On Wednesday, a top Duterte ally, Justice Secretary Vitaliano Aguirre II, responded to the accusation of possible crimes against humanity not by denying police behavior but by questioning the humanity of the estimated 7,000 people shot dead since Duterte took power. “How can that be when your war is only against drug lords, drug addicts, drug pushers? You consider them humanity? No. I believe not,” he said. (For what it's worth, he’s said it before.)
The comment, which echoes Duterte’s efforts to dehumanize suspected drug users, should put to rest recent speculation that the government planned to abandon its much-criticized campaign. Earlier this week, Police Chief Ronald Dela Rosa said his force would shift from targeting drug dealers to tackling rampant corruption among police.
But Duterte, who has admitted the police force is “corrupt to the core,” has shown no indication that it will stop the police-led campaign of violence. In fact, the president, who promised to eradicate drug use in his first six months in office, said this week he will extend the campaign through the end of his term, in 2022. On Wednesday, he ordered the military to get involved.
The fact that the government admits, publicly, that the police force tasked with waging the “drug war” is rampantly corrupt in some ways lends credence to Amnesty's 68-page report.
Investigating recent cases, the rights group found evidence to suggest that police, working from unverified lists of suspects, “stormed into homes and shot dead unarmed people, including those prepared to surrender.” They then “fabricated incident reports,” often claiming suspects fired on police when, according to witness testimony, they did not.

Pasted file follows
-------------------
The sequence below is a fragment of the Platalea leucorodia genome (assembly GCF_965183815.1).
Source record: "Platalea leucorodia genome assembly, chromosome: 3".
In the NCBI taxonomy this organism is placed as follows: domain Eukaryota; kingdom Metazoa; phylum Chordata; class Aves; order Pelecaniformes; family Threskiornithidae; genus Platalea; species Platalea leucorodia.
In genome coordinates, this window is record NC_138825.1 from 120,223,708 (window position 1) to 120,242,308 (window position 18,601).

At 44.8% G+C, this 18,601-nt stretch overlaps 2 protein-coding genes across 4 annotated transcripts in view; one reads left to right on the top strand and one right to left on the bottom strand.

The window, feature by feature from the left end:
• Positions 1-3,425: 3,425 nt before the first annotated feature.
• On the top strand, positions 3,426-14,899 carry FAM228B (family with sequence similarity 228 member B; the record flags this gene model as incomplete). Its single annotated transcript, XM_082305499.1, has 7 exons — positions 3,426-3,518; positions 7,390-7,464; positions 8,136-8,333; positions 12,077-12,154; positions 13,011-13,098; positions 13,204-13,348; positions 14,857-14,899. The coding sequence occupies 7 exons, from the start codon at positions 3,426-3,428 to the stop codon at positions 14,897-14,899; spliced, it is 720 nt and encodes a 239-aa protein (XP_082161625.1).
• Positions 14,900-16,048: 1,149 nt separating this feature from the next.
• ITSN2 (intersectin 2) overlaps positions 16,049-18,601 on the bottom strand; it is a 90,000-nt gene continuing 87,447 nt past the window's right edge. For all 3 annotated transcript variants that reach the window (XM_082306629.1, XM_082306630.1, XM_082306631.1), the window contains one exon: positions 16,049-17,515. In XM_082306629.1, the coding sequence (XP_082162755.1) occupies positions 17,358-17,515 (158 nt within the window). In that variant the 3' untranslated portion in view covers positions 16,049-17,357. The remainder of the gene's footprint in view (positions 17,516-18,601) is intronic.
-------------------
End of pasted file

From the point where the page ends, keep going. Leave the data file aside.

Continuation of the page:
“The vast majority of these killings appear to have been extrajudicial executions — that is, unlawful and deliberate killings carried out by government order or with its complicity or acquiescence,” the report said.
Police officers told Amnesty investigators that they were paid by headquarters to kill. They also said they struck deals with local funeral homes eager for business from grieving families, taking a cut of the money for each body they delivered. “Sometimes if I’m the investigator, I’ll bring the body to the biggest and most expensive [funeral home], because they give the biggest cuts,” one officer reportedly said.
The Washington Post has not independently verified the Amnesty Report. Their findings, however, are strikingly consistent with what local and foreign media, including The Post, have been reporting over the past six months.
In September, for instance, The Post investigated the case of Francisco Santiago, a man who survived a late-night police raid by playing dead. The police said it was a buy-bust operation gone wrong and that Santiago had drawn first, shooting wildly at police. But video surveillance, witness testimony and the police report itself cast serious doubt on their story.
The Post also found evidence to suggest that deaths passed off by Duterte’s government as “vigilante justice” have links to police. When police chased men seen fleeing the scene of a murder on the island of Mindoro, for instance, they found the suspects were not vigilantes, but decorated members of the police force.
There are also numerous independent accounts of state-endorsed “death squads” operating in the southern city of Davao during Duterte’s long tenure as mayor, most notably a landmark 2009 report by Human Rights Watch. That report, and a subsequent report on copycat “death squads” in nearby Tagum, point to a pattern of violence similar to what Amnesty outlined this week.
Perhaps that’s why Aguirre chose to deny the humanity of the dead, rather than the cause of their deaths. At this point, Duterte and his allies have no reason to doubt that police are killing with impunity — just that the public will care.